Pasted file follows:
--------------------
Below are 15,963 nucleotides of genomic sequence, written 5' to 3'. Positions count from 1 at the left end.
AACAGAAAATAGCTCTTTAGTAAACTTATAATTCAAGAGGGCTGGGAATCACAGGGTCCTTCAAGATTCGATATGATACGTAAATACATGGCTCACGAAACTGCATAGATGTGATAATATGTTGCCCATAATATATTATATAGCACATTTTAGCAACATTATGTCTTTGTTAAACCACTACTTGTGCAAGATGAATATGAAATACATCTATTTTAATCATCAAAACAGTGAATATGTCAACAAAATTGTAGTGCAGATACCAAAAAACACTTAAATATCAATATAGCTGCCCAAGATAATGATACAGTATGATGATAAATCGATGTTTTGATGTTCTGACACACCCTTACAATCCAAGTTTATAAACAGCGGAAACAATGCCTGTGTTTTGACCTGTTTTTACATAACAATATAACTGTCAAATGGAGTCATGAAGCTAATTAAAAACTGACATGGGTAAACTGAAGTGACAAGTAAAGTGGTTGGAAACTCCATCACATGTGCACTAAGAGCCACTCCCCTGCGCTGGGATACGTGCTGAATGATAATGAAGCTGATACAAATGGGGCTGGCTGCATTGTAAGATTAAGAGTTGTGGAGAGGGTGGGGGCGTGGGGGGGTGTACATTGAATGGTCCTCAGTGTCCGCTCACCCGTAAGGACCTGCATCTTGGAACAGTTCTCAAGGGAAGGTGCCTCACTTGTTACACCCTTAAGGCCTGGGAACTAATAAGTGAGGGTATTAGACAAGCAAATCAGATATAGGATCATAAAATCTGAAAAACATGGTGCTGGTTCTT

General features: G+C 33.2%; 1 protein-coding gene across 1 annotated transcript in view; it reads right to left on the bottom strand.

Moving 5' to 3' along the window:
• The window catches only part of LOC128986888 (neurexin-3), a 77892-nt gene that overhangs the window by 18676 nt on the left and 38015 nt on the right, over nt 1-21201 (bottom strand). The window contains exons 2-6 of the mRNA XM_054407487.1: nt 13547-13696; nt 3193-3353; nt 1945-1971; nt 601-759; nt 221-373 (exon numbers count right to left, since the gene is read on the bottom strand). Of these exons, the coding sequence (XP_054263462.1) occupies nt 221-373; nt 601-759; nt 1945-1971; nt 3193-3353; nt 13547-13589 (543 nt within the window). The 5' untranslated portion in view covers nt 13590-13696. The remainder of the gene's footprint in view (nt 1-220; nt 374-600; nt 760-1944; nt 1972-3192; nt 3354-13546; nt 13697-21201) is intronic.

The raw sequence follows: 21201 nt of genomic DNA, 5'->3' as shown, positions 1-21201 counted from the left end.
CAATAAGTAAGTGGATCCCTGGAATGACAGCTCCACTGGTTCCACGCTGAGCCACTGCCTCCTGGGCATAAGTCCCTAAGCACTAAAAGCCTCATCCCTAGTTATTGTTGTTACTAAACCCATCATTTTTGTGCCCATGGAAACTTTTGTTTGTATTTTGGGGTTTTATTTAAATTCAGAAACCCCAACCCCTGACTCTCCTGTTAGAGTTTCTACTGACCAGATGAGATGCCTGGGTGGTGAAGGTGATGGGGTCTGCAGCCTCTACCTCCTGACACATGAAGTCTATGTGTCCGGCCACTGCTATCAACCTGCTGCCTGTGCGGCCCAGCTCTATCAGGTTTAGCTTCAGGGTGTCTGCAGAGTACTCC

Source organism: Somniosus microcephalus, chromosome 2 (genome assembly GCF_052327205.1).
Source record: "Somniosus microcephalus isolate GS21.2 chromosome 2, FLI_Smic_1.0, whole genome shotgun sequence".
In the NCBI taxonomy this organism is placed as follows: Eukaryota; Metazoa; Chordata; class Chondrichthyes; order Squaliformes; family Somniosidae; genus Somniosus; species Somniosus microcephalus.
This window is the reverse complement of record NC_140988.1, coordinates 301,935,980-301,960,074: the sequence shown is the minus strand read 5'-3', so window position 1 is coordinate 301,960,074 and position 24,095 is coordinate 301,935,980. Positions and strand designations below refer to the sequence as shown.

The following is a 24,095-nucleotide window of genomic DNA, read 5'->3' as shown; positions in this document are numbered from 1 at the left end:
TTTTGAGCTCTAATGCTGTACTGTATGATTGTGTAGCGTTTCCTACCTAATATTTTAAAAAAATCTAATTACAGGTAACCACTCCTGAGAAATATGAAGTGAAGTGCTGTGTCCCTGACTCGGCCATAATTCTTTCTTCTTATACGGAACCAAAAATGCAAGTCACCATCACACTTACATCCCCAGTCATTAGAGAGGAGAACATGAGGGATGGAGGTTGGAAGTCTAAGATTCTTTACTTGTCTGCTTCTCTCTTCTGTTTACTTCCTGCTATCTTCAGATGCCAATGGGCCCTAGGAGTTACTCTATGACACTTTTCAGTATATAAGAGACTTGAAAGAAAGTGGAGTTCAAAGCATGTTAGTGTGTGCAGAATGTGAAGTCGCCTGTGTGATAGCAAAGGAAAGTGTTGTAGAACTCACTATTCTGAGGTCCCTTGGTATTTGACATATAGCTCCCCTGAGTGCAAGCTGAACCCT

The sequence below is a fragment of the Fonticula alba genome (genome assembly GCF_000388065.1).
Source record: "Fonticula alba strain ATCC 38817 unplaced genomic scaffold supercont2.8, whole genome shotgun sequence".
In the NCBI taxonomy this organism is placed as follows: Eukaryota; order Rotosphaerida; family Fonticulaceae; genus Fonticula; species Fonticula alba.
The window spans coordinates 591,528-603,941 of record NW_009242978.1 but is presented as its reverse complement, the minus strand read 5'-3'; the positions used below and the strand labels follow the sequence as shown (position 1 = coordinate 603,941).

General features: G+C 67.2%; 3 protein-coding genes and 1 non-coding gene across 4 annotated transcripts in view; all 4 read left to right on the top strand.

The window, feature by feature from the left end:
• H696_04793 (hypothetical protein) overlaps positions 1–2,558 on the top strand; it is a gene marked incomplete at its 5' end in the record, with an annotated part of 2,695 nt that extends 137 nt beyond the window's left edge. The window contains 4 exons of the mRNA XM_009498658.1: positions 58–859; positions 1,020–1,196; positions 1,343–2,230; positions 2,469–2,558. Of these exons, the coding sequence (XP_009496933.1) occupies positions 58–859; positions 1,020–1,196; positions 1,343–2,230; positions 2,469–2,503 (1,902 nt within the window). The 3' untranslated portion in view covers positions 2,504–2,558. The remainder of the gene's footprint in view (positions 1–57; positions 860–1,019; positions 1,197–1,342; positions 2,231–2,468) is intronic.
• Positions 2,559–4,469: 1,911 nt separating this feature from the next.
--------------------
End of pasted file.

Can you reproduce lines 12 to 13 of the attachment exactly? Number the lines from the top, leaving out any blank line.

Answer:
The following is a 24,095-nucleotide window of genomic DNA, read 5'->3' as shown; positions in this document are numbered from 1 at the left end:
TTTTGAGCTCTAATGCTGTACTGTATGATTGTGTAGCGTTTCCTACCTAATATTTTAAAAAAATCTAATTACAGGTAACCACTCCTGAGAAATATGAAGTGAAGTGCTGTGTCCCTGACTCGGCCATAATTCTTTCTTCTTATACGGAACCAAAAATGCAAGTCACCATCACACTTACATCCCCAGTCATTAGAGAGGAGAACATGAGGGATGGAGGTTGGAAGTCTAAGATTCTTTACTTGTCTGCTTCTCTCTTCTGTTTACTTCCTGCTATCTTCAGATGCCAATGGGCCCTAGGAGTTACTCTATGACACTTTTCAGTATATAAGAGACTTGAAAGAAAGTGGAGTTCAAAGCATGTTAGTGTGTGCAGAATGTGAAGTCGCCTGTGTGATAGCAAAGGAAAGTGTTGTAGAACTCACTATTCTGAGGTCCCTTGGTATTTGACATATAGCTCCCCTGAGTGCAAGCTGAACCCT